Anatomy

The main anatomic types of bronchiectasis are the following [8] :

  • Cylindrical
  • Varicoid
  • Saccular

Key anatomic pearls

  • Allergic bronchopulmonary aspergillosis – Upper lobe predominance, central
  • Childhood viral infections – Lower lobe predominance [77]
  • Cystic fibrosis - Upper lobe predominance, particularly right upper lobe
  • Mounier-Kuhn syndrome – First to fourth order bronchi [78]
  • Mycobacterium avium complex - Right middle lobe and lingular predominance
  • Obliterative bronchiolitis – Bronchiectasis, mosaic attenuation, air trapping
  • Postprimary mycobacterial tuberculosis (traction bronchiectasis) – Apical and posterior segments of upper lobes
  • Primary ciliary dyskinesia – Fifty percent associated with situs inversus, middle lobe, and lingular predominance [79]
  • Sarcoidosis (traction bronchiectasis) – Upper lobe predominance
  • Usual interstitial pneumonitis (commonest cause of traction bronchiectasis) - Lower lobe predominance, worse peripherally

Differentials

Alpha1-Antitrypsin Deficiency

Aspiration Pneumonia

Asthma

Bacterial Pneumonia

Bronchitis

Chronic Obstructive Pulmonary Disease

Emphysema

Eosinophilic Granuloma (Histiocytosis X)

Lymphangioleiomyomatosis

Recurrent Respiratory Papillomatosis

Tuberculosis

Limitations of techniques

In general, if a volumetric study of the chest is obtained without significant motion artifact in an adult patient, there should be no important limitation to the identification or exclusion of bronchiectasis. However, the operational definition of bronchiectasis is "irreversible, abnormal dilatation of the bronchi." [7, 8] Reversible bronchial dilatation has been identified rarely in adults. [80] Gaillard et al reviewed follow-up CT examinations in 22 non–cystic fibrosis pediatric patients with bronchial dilatation. In 6 patients, the bronchial dilatation resolved completely and in 8 patients there was improvement. [81] For patients with complete reversal of bronchial dilatation, a single study would be insufficient.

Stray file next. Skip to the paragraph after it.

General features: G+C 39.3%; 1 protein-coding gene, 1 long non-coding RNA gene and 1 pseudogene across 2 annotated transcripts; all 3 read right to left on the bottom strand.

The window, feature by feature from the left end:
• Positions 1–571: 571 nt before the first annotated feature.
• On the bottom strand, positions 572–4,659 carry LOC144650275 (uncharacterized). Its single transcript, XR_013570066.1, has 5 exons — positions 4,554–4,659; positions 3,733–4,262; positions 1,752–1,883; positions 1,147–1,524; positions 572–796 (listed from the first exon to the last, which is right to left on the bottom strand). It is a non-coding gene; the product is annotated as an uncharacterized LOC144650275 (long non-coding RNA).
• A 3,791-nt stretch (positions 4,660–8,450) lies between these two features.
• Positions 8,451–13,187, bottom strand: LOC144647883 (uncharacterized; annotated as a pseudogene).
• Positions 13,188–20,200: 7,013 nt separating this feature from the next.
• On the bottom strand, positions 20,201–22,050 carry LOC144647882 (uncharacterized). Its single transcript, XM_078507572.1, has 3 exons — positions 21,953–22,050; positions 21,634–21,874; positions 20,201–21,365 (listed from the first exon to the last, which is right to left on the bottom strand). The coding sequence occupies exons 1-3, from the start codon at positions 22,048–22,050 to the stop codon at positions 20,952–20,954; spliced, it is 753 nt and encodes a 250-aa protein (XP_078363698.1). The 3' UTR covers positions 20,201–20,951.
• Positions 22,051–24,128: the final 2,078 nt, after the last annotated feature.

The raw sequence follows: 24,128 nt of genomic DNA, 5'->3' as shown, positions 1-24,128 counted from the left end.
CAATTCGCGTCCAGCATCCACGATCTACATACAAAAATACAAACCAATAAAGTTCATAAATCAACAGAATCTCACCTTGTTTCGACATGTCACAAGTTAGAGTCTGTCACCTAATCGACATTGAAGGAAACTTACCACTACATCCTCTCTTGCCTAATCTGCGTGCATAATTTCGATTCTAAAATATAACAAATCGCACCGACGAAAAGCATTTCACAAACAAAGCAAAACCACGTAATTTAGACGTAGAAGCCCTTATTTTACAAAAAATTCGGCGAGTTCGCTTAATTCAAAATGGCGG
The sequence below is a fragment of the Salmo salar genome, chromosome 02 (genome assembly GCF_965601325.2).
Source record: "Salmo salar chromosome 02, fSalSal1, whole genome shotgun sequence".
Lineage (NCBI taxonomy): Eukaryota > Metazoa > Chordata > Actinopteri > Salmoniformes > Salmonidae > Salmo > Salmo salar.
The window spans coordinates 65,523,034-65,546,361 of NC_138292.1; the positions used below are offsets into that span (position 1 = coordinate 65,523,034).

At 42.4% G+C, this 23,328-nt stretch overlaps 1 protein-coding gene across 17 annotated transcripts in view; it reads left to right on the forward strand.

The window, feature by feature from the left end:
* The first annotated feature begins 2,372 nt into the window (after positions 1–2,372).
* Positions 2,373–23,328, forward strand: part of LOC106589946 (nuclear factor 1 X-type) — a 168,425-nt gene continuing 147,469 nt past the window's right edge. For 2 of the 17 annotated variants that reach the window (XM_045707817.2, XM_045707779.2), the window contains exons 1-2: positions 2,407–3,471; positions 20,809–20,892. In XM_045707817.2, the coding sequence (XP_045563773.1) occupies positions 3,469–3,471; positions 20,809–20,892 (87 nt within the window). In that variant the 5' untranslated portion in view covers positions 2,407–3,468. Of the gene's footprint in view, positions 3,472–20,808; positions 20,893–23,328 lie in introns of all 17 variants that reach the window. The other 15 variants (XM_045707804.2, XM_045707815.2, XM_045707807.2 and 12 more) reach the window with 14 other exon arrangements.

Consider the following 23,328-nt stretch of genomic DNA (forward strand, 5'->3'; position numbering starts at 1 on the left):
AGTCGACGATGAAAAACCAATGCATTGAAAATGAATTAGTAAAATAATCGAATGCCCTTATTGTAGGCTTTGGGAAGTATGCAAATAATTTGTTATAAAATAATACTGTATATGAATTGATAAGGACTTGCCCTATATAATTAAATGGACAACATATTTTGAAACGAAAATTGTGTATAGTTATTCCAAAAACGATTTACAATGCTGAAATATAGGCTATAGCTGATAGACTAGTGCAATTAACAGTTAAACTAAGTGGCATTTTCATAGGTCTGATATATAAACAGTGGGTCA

Bronchoscopy is not helpful in diagnosing bronchiectasis, but it may be used to identify underlying abnormalities, such as tumors and foreign bodies.

Chest radiographs may be negative in patients with minor to moderate disease. Many abnormal radiographic findings may be nonspecific, and confirmation using volumetric CT scanning may be required.

Bronchography is rarely indicated because it is invasive and is associated with allergic reactions to the contrast material. Bronchography also carries the risk of acute bronchoconstriction.

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Radiography

Chest radiography helps to identify serious disease, and it was once the standard imaging modality. [2] However, the radiographs may depict no abnormalities, or the findings may be nonspecific in patients with less-severe disease. [3]

Various abnormal radiographic findings have been described as follows (see the images below) [82, 83, 84] :

  • Parallel line opacities (tram tracks) caused by dilated, thickened bronchi are seen along their length
  • Ring opacities or cystic spaces as large as 2 cm in diameter resulting from cystic bronchiectasis, sometimes with fluid levels